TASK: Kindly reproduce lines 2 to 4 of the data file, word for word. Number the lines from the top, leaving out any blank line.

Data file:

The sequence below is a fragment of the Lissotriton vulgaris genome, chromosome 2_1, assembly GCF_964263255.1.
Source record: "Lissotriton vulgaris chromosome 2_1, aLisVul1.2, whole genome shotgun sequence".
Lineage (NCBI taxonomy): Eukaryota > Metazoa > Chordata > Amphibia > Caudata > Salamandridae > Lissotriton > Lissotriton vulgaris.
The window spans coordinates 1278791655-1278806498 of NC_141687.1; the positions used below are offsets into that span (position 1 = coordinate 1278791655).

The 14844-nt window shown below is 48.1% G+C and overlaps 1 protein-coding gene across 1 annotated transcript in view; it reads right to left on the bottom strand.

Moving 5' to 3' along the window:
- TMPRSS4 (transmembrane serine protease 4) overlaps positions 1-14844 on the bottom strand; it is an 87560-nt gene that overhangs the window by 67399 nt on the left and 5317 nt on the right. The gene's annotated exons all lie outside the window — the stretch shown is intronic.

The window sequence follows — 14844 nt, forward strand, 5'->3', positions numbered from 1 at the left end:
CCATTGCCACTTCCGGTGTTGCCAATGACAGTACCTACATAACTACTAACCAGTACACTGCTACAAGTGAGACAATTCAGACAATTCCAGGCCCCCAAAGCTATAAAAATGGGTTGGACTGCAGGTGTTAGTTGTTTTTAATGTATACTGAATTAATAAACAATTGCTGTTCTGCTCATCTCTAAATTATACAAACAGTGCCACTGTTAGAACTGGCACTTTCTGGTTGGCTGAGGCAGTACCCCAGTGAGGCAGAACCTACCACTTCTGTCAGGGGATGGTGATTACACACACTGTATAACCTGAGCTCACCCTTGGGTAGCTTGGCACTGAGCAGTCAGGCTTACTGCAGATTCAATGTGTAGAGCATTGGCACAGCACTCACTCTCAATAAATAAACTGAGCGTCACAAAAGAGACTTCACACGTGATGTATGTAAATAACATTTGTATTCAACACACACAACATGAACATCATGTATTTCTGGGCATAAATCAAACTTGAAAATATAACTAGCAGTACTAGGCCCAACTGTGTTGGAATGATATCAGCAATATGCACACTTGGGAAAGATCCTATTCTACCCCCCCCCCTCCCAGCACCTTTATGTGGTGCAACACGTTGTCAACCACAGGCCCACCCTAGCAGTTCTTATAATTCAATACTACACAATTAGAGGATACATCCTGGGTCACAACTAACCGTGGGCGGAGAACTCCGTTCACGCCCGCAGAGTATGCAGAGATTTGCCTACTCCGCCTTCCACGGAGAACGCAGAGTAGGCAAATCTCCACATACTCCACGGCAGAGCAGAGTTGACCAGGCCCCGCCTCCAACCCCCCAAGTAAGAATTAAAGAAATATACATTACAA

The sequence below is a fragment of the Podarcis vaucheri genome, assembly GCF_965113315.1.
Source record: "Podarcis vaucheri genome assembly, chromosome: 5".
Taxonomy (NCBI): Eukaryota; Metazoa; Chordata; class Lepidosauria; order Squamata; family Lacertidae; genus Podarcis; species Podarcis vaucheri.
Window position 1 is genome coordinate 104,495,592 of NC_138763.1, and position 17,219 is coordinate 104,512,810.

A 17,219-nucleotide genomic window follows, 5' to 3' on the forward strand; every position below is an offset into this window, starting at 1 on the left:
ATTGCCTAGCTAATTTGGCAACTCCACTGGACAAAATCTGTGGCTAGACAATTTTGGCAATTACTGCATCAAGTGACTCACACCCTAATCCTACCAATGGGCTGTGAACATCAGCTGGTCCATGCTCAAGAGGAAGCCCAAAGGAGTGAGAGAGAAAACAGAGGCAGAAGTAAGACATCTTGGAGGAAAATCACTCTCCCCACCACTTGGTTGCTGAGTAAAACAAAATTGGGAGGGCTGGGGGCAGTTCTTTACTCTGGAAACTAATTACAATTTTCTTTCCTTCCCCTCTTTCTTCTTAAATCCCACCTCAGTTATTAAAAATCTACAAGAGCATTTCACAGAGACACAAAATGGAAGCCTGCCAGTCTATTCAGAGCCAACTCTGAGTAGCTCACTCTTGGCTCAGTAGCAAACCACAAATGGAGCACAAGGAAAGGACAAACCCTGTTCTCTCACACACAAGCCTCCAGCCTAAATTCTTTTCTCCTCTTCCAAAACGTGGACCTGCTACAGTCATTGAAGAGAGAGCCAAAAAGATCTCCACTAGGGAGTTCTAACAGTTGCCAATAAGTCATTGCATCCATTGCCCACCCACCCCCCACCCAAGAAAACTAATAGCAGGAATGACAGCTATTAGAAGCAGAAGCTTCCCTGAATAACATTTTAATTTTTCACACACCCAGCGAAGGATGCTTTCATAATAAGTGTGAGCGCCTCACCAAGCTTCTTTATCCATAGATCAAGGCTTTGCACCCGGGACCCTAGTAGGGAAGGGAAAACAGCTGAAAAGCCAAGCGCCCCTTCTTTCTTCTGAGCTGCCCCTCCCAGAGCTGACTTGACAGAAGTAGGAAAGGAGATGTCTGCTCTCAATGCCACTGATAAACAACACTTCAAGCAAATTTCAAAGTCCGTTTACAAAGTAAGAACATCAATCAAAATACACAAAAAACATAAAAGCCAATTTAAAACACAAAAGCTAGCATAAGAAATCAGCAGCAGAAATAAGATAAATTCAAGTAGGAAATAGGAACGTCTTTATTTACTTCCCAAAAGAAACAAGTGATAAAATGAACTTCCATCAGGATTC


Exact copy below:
Source record: "Lissotriton vulgaris chromosome 2_1, aLisVul1.2, whole genome shotgun sequence".
Lineage (NCBI taxonomy): Eukaryota > Metazoa > Chordata > Amphibia > Caudata > Salamandridae > Lissotriton > Lissotriton vulgaris.
The window spans coordinates 1278791655-1278806498 of NC_141687.1; the positions used below are offsets into that span (position 1 = coordinate 1278791655).